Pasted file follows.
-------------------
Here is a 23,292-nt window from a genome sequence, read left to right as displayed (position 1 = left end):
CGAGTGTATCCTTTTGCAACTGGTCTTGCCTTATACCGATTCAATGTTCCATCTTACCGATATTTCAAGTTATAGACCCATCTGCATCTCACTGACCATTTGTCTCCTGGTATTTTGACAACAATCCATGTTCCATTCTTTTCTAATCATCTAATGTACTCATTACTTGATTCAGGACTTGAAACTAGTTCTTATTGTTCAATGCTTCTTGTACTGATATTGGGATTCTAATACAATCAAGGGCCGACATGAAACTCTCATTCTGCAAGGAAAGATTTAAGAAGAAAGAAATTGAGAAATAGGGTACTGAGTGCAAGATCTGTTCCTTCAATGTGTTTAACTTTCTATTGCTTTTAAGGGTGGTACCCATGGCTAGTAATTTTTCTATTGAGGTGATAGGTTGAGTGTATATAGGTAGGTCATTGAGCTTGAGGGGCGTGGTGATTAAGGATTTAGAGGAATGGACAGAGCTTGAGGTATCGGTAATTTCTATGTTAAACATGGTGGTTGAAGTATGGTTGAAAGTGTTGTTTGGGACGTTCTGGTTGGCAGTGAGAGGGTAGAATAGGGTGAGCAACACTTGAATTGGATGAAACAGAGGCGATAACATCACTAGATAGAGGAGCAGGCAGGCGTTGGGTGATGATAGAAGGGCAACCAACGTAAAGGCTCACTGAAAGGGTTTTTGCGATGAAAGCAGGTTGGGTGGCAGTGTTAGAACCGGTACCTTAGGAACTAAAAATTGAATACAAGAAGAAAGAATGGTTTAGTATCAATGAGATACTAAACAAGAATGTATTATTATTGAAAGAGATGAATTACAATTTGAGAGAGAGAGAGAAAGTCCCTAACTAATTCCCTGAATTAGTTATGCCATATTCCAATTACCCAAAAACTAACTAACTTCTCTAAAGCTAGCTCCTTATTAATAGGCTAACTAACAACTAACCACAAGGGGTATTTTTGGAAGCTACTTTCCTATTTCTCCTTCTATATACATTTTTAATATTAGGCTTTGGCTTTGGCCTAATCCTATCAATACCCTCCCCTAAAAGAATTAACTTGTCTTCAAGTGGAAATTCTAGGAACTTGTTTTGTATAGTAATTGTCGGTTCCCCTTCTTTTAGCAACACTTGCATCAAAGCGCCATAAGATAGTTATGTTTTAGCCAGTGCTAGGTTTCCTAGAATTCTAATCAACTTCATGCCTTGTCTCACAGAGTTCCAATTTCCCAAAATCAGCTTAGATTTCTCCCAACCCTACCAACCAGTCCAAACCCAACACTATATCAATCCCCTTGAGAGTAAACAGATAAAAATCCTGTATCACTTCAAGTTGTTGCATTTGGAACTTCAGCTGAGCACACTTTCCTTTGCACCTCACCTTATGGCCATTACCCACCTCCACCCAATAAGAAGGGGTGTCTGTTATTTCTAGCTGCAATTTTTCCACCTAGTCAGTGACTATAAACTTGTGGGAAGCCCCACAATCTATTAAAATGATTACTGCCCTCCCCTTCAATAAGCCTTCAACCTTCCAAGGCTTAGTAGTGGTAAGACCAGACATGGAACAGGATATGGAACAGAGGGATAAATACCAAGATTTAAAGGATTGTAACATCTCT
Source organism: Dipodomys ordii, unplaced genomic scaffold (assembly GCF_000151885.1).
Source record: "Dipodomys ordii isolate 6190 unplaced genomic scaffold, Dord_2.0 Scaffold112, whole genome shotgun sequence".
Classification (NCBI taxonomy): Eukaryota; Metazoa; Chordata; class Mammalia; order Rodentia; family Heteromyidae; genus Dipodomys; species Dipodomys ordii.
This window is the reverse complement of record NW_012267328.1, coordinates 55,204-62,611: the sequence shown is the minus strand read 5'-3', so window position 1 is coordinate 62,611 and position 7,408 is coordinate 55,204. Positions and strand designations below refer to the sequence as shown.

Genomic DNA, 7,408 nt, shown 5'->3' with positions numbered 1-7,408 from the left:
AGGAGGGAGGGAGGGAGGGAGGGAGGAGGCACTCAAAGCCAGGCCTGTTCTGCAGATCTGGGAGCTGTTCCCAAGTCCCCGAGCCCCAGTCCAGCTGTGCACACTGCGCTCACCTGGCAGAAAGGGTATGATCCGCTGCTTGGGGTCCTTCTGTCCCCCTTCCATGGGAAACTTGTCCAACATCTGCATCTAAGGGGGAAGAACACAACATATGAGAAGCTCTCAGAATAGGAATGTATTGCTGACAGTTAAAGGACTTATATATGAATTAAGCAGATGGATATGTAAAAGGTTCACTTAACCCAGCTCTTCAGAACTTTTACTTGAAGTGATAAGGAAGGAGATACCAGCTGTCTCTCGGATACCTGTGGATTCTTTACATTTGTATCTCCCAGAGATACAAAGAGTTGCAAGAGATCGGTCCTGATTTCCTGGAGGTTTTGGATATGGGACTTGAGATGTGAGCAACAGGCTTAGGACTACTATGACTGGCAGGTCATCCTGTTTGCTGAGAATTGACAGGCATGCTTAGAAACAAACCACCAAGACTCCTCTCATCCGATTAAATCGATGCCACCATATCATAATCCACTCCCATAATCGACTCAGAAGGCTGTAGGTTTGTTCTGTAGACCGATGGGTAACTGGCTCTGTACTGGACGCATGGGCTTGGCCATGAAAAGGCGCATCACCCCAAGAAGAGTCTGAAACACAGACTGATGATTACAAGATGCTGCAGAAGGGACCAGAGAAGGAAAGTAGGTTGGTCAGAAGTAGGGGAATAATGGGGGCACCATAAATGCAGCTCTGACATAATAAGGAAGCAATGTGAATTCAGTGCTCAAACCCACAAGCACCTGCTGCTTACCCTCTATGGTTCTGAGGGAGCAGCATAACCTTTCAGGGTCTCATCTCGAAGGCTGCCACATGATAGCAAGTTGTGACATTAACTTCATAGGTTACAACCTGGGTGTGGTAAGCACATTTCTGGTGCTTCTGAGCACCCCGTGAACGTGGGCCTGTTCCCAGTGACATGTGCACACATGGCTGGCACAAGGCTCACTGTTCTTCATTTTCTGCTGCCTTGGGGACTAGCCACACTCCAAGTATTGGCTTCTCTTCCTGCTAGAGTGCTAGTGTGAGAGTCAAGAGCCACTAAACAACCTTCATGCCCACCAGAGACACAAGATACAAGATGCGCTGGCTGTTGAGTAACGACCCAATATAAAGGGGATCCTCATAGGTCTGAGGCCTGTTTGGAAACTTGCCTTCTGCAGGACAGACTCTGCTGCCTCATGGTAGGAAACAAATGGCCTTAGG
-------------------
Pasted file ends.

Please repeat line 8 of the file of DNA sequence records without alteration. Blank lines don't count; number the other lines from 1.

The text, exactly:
AGGAGGGAGGGAGGGAGGGAGGGAGGAGGCACTCAAAGCCAGGCCTGTTCTGCAGATCTGGGAGCTGTTCCCAAGTCCCCGAGCCCCAGTCCAGCTGTGCACACTGCGCTCACCTGGCAGAAAGGGTATGATCCGCTGCTTGGGGTCCTTCTGTCCCCCTTCCATGGGAAACTTGTCCAACATCTGCATCTAAGGGGGAAGAACACAACATATGAGAAGCTCTCAGAATAGGAATGTATTGCTGACAGTTAAAGGACTTATATATGAATTAAGCAGATGGATATGTAAAAGGTTCACTTAACCCAGCTCTTCAGAACTTTTACTTGAAGTGATAAGGAAGGAGATACCAGCTGTCTCTCGGATACCTGTGGATTCTTTACATTTGTATCTCCCAGAGATACAAAGAGTTGCAAGAGATCGGTCCTGATTTCCTGGAGGTTTTGGATATGGGACTTGAGATGTGAGCAACAGGCTTAGGACTACTATGACTGGCAGGTCATCCTGTTTGCTGAGAATTGACAGGCATGCTTAGAAACAAACCACCAAGACTCCTCTCATCCGATTAAATCGATGCCACCATATCATAATCCACTCCCATAATCGACTCAGAAGGCTGTAGGTTTGTTCTGTAGACCGATGGGTAACTGGCTCTGTACTGGACGCATGGGCTTGGCCATGAAAAGGCGCATCACCCCAAGAAGAGTCTGAAACACAGACTGATGATTACAAGATGCTGCAGAAGGGACCAGAGAAGGAAAGTAGGTTGGTCAGAAGTAGGGGAATAATGGGGGCACCATAAATGCAGCTCTGACATAATAAGGAAGCAATGTGAATTCAGTGCTCAAACCCACAAGCACCTGCTGCTTACCCTCTATGGTTCTGAGGGAGCAGCATAACCTTTCAGGGTCTCATCTCGAAGGCTGCCACATGATAGCAAGTTGTGACATTAACTTCATAGGTTACAACCTGGGTGTGGTAAGCACATTTCTGGTGCTTCTGAGCACCCCGTGAACGTGGGCCTGTTCCCAGTGACATGTGCACACATGGCTGGCACAAGGCTCACTGTTCTTCATTTTCTGCTGCCTTGGGGACTAGCCACACTCCAAGTATTGGCTTCTCTTCCTGCTAGAGTGCTAGTGTGAGAGTCAAGAGCCACTAAACAACCTTCATGCCCACCAGAGACACAAGATACAAGATGCGCTGGCTGTTGAGTAACGACCCAATATAAAGGGGATCCTCATAGGTCTGAGGCCTGTTTGGAAACTTGCCTTCTGCAGGACAGACTCTGCTGCCTCATGGTAGGAAACAAATGGCCTTAGG